Island Nations, With No Time to Lose, Take Climate Response Into Their Own Hands

BONN, Germany — Fijian singers strumming ukuleles serenade delegates to the United Nations climate talks as they enter the conference hall. A traditional two-hulled sailing craft, or drua, is on display by the entrance to signify that when it comes to rising seas, all nations are in the same boat.

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Fiji, a sunny island nation in the South Pacific, is the official host of the climate discussions here in chilly Bonn. But leaders say their hopes that island issues would take center stage have mostly been dashed. Almost none of the measures to help their countries adapt to the impacts of global warming have been resolved, and few delegates say they are hopeful the final hours of talks will bring decisions.

Small islands also are among the smallest contributors to climate change, producing less than 1 percent of global greenhouse gas emissions. The industrialized world, their leaders say, owes some recompense for the disasters these vulnerable nations will suffer in the years ahead.

Two years after countries signed a landmark climate agreement in Paris, the world remains far off course from preventing drastic global warming in the decades ahead.

In the Maldives, in the Indian Ocean, rising sea levels are causing salt water to intrude into underground fresh water supplies. In order to adapt, the country is trying to build rainwater cisterns and new pipe systems to ensure that its people have safe drinking water supplies.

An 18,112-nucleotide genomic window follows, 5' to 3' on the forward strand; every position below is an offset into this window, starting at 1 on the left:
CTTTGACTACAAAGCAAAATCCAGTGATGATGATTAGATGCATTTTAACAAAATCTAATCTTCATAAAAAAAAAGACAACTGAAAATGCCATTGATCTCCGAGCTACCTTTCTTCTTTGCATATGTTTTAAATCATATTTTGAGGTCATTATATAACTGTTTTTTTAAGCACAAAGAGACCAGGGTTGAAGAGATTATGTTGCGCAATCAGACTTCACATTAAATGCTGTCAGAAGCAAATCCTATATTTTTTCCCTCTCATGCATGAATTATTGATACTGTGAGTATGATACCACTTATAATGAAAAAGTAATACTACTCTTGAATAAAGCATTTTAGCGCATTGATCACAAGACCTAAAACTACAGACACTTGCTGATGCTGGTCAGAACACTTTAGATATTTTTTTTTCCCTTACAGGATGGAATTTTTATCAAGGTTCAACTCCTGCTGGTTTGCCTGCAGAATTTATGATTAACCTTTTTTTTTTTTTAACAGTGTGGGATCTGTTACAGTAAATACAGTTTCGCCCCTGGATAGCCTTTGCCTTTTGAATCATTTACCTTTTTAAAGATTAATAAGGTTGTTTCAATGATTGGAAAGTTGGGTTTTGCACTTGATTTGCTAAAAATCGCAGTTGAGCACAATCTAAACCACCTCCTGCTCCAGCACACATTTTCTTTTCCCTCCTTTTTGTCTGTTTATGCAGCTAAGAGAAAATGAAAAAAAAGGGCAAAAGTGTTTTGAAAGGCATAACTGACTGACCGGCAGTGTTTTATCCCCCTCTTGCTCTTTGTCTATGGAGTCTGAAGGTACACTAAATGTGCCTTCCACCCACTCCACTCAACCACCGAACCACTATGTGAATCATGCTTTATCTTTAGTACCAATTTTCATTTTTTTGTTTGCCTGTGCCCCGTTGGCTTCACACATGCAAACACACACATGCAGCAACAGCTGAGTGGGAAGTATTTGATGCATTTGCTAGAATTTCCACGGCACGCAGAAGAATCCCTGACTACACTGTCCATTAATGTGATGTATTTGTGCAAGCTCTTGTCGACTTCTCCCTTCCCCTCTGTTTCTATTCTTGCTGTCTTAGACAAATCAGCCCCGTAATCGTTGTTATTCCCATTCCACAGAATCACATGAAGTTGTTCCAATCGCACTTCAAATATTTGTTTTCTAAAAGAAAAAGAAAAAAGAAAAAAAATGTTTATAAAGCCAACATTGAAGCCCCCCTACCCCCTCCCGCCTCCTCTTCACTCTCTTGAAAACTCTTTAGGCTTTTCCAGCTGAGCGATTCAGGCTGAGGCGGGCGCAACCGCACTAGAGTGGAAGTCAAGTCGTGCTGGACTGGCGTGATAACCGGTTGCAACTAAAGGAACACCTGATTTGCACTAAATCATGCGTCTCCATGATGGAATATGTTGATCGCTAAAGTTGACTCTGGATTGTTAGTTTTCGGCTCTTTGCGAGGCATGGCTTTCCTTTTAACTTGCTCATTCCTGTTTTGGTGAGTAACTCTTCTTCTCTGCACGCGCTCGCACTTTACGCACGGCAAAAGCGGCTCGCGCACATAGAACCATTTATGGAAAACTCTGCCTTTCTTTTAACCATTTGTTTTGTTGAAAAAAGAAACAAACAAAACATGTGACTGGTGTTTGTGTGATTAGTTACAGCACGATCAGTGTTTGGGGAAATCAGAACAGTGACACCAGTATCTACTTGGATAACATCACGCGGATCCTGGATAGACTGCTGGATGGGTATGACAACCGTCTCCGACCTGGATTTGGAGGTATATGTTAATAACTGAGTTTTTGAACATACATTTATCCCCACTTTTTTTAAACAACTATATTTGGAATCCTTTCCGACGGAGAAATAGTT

While most wealthy countries agree in principle that they should deliver more aid, the details of how to do it have been bogged down in the slow bureaucratic processes of United Nations talks. On Friday delegates here did create an expert group to formally include the issue of helping vulnerable countries with immediate needs, known as loss and damage, in the United Nations climate process. There is no money attached to it, though, nor means to raise any.

We know. Global warming is daunting. So here’s a place to start: 17 often-asked questions with some straightforward answers.

Some island officials, frustrated by the slowness of the United Nations process, have decided to take matters into their own hands.

“We all know what the problem is. Why depress ourselves by sitting around the table and moaning about it?” Mr. Jumeau said. “Too many people are fixated on this government process. I’m going to where the money is.”

 

November 20, 2017

Sources:` New York Times

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